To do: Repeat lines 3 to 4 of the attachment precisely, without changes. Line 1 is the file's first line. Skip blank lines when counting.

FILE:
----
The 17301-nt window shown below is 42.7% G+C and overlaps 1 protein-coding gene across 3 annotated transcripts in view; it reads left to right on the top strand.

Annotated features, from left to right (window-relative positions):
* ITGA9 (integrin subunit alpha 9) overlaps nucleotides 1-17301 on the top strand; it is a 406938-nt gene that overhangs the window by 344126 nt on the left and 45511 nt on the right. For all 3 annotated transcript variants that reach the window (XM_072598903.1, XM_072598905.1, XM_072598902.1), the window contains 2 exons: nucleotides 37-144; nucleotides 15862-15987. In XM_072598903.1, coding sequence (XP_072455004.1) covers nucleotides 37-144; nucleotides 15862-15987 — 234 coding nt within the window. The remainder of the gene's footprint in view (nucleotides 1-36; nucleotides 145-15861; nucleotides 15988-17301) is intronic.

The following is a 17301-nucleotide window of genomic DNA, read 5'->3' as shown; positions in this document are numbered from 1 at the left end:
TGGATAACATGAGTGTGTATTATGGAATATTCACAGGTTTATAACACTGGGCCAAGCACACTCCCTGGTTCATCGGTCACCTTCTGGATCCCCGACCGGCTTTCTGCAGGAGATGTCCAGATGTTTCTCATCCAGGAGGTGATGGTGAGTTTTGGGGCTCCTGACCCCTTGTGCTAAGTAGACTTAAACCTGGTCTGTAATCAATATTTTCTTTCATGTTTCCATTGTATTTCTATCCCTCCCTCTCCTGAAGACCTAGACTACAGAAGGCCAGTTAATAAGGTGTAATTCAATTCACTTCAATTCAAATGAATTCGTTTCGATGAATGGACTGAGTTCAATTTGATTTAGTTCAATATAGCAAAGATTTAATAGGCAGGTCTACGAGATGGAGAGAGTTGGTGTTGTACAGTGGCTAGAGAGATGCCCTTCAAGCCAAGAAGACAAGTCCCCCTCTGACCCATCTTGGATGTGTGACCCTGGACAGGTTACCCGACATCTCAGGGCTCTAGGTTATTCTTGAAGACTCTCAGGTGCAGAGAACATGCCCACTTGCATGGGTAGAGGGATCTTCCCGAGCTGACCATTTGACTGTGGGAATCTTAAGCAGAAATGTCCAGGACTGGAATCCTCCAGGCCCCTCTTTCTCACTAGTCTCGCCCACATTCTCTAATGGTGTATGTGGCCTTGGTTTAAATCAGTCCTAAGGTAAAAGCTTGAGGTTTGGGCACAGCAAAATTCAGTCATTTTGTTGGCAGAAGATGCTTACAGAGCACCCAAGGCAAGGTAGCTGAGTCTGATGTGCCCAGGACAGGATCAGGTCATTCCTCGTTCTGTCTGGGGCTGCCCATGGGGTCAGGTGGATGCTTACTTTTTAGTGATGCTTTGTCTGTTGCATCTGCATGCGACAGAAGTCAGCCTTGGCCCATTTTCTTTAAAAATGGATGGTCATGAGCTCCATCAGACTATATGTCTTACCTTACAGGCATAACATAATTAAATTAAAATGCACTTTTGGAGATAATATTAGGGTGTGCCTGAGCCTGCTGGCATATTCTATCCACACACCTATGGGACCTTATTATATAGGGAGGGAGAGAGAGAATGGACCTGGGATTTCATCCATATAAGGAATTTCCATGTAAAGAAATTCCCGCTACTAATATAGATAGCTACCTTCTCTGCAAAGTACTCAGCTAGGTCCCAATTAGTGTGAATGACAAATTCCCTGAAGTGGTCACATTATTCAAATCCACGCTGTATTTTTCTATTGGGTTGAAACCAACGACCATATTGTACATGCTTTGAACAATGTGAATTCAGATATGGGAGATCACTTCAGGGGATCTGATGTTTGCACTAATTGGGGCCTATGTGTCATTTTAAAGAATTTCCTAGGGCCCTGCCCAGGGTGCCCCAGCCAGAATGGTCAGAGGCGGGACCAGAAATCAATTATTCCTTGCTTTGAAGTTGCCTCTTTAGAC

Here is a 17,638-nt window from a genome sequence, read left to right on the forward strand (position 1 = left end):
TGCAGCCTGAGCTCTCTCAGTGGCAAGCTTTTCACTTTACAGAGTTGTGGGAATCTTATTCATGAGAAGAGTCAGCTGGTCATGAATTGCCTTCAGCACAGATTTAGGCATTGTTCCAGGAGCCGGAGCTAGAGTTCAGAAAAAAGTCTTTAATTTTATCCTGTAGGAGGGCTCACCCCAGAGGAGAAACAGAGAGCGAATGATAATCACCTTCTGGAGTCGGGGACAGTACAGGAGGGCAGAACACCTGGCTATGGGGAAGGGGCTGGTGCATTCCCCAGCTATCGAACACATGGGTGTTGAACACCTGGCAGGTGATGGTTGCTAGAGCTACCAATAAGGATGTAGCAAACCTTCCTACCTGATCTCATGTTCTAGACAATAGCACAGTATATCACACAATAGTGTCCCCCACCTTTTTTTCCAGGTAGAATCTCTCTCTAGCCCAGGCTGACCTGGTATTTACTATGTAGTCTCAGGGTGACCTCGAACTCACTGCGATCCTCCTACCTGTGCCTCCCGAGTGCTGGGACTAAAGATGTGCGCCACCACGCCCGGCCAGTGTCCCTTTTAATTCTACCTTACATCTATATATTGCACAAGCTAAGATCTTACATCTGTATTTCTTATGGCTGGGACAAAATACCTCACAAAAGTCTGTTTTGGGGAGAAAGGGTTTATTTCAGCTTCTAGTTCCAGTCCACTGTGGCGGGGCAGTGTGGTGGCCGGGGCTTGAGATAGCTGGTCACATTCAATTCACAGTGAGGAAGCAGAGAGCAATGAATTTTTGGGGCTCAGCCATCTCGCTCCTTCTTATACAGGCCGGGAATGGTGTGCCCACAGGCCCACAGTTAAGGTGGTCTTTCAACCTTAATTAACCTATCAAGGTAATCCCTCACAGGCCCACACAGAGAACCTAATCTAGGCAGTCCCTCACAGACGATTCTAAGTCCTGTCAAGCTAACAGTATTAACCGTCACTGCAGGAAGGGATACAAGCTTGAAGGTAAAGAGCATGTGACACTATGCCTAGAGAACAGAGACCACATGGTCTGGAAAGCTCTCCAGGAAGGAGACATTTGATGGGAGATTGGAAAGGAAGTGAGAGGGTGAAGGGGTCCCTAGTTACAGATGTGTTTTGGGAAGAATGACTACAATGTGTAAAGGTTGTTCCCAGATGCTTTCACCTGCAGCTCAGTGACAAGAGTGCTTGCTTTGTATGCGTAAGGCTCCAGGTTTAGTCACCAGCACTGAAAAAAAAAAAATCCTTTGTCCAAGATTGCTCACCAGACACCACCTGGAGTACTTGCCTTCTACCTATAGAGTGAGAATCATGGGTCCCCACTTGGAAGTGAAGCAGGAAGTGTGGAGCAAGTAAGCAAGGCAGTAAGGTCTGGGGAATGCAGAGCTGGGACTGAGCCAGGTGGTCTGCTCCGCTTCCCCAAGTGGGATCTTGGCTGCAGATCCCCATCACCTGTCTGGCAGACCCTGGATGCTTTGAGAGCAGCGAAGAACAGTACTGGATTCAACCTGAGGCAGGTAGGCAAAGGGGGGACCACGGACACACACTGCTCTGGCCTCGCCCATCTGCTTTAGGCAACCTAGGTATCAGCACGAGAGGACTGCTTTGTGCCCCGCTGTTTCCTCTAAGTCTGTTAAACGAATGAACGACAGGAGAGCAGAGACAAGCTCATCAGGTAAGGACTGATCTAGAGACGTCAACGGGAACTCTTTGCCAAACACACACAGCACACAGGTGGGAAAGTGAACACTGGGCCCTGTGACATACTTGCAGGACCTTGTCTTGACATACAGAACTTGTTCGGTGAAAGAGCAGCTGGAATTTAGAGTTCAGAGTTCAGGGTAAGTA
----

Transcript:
* ITGA9 (integrin subunit alpha 9) overlaps nucleotides 1-17301 on the top strand; it is a 406938-nt gene that overhangs the window by 344126 nt on the left and 45511 nt on the right. For all 3 annotated transcript variants that reach the window (XM_072598903.1, XM_072598905.1, XM_072598902.1), the window contains 2 exons: nucleotides 37-144; nucleotides 15862-15987. In XM_072598903.1, coding sequence (XP_072455004.1) covers nucleotides 37-144; nucleotides 15862-15987 — 234 coding nt within the window. The remainder of the gene's footprint in view (nucleotides 1-36; nucleotides 145-15861; nucleotides 15988-17301) is intronic.

The following is a 17301-nucleotide window of genomic DNA, read 5'->3' as shown; positions in this document are numbered from 1 at the left end: